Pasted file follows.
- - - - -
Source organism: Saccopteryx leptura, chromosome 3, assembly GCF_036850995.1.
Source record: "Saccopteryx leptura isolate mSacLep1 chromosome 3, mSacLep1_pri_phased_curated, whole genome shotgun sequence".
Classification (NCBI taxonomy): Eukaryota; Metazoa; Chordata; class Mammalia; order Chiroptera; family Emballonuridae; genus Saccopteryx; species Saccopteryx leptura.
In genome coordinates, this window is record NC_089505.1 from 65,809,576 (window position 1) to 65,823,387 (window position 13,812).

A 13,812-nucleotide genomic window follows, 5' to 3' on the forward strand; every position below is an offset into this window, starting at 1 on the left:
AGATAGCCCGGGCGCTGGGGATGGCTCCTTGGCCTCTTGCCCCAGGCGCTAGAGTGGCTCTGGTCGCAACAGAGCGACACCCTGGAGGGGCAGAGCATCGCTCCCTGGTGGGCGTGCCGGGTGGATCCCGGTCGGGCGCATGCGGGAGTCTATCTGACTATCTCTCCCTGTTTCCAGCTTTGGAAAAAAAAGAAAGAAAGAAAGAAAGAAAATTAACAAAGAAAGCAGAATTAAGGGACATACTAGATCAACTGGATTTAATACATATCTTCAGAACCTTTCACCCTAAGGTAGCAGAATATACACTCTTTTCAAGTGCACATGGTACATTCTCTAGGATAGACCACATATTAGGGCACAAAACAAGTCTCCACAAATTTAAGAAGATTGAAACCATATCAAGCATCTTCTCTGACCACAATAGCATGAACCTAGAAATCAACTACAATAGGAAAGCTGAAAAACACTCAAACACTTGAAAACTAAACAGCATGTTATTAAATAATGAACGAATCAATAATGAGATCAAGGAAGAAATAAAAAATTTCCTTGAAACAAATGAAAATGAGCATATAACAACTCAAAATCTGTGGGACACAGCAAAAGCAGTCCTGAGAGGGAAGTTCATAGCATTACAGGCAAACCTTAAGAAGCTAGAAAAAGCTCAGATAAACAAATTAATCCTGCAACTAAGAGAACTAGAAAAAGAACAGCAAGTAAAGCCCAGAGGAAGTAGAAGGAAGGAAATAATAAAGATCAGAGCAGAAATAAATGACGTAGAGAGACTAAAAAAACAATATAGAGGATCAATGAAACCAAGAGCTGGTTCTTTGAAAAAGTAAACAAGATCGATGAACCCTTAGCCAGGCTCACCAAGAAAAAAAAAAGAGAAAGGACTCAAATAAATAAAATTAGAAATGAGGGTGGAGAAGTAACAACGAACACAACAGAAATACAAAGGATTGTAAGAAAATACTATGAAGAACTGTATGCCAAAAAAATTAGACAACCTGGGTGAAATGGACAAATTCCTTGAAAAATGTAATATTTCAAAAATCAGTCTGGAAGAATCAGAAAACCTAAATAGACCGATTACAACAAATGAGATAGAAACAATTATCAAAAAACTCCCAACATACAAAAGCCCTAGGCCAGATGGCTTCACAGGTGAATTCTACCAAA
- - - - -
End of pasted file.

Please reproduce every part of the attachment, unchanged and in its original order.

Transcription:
Source organism: Saccopteryx leptura, chromosome 3, assembly GCF_036850995.1.
Source record: "Saccopteryx leptura isolate mSacLep1 chromosome 3, mSacLep1_pri_phased_curated, whole genome shotgun sequence".
Classification (NCBI taxonomy): Eukaryota; Metazoa; Chordata; class Mammalia; order Chiroptera; family Emballonuridae; genus Saccopteryx; species Saccopteryx leptura.
In genome coordinates, this window is record NC_089505.1 from 65,809,576 (window position 1) to 65,823,387 (window position 13,812).

A 13,812-nucleotide genomic window follows, 5' to 3' on the forward strand; every position below is an offset into this window, starting at 1 on the left:
AGATAGCCCGGGCGCTGGGGATGGCTCCTTGGCCTCTTGCCCCAGGCGCTAGAGTGGCTCTGGTCGCAACAGAGCGACACCCTGGAGGGGCAGAGCATCGCTCCCTGGTGGGCGTGCCGGGTGGATCCCGGTCGGGCGCATGCGGGAGTCTATCTGACTATCTCTCCCTGTTTCCAGCTTTGGAAAAAAAAGAAAGAAAGAAAGAAAGAAAATTAACAAAGAAAGCAGAATTAAGGGACATACTAGATCAACTGGATTTAATACATATCTTCAGAACCTTTCACCCTAAGGTAGCAGAATATACACTCTTTTCAAGTGCACATGGTACATTCTCTAGGATAGACCACATATTAGGGCACAAAACAAGTCTCCACAAATTTAAGAAGATTGAAACCATATCAAGCATCTTCTCTGACCACAATAGCATGAACCTAGAAATCAACTACAATAGGAAAGCTGAAAAACACTCAAACACTTGAAAACTAAACAGCATGTTATTAAATAATGAACGAATCAATAATGAGATCAAGGAAGAAATAAAAAATTTCCTTGAAACAAATGAAAATGAGCATATAACAACTCAAAATCTGTGGGACACAGCAAAAGCAGTCCTGAGAGGGAAGTTCATAGCATTACAGGCAAACCTTAAGAAGCTAGAAAAAGCTCAGATAAACAAATTAATCCTGCAACTAAGAGAACTAGAAAAAGAACAGCAAGTAAAGCCCAGAGGAAGTAGAAGGAAGGAAATAATAAAGATCAGAGCAGAAATAAATGACGTAGAGAGACTAAAAAAACAATATAGAGGATCAATGAAACCAAGAGCTGGTTCTTTGAAAAAGTAAACAAGATCGATGAACCCTTAGCCAGGCTCACCAAGAAAAAAAAAAGAGAAAGGACTCAAATAAATAAAATTAGAAATGAGGGTGGAGAAGTAACAACGAACACAACAGAAATACAAAGGATTGTAAGAAAATACTATGAAGAACTGTATGCCAAAAAAATTAGACAACCTGGGTGAAATGGACAAATTCCTTGAAAAATGTAATATTTCAAAAATCAGTCTGGAAGAATCAGAAAACCTAAATAGACCGATTACAACAAATGAGATAGAAACAATTATCAAAAAACTCCCAACATACAAAAGCCCTAGGCCAGATGGCTTCACAGGTGAATTCTACCAAA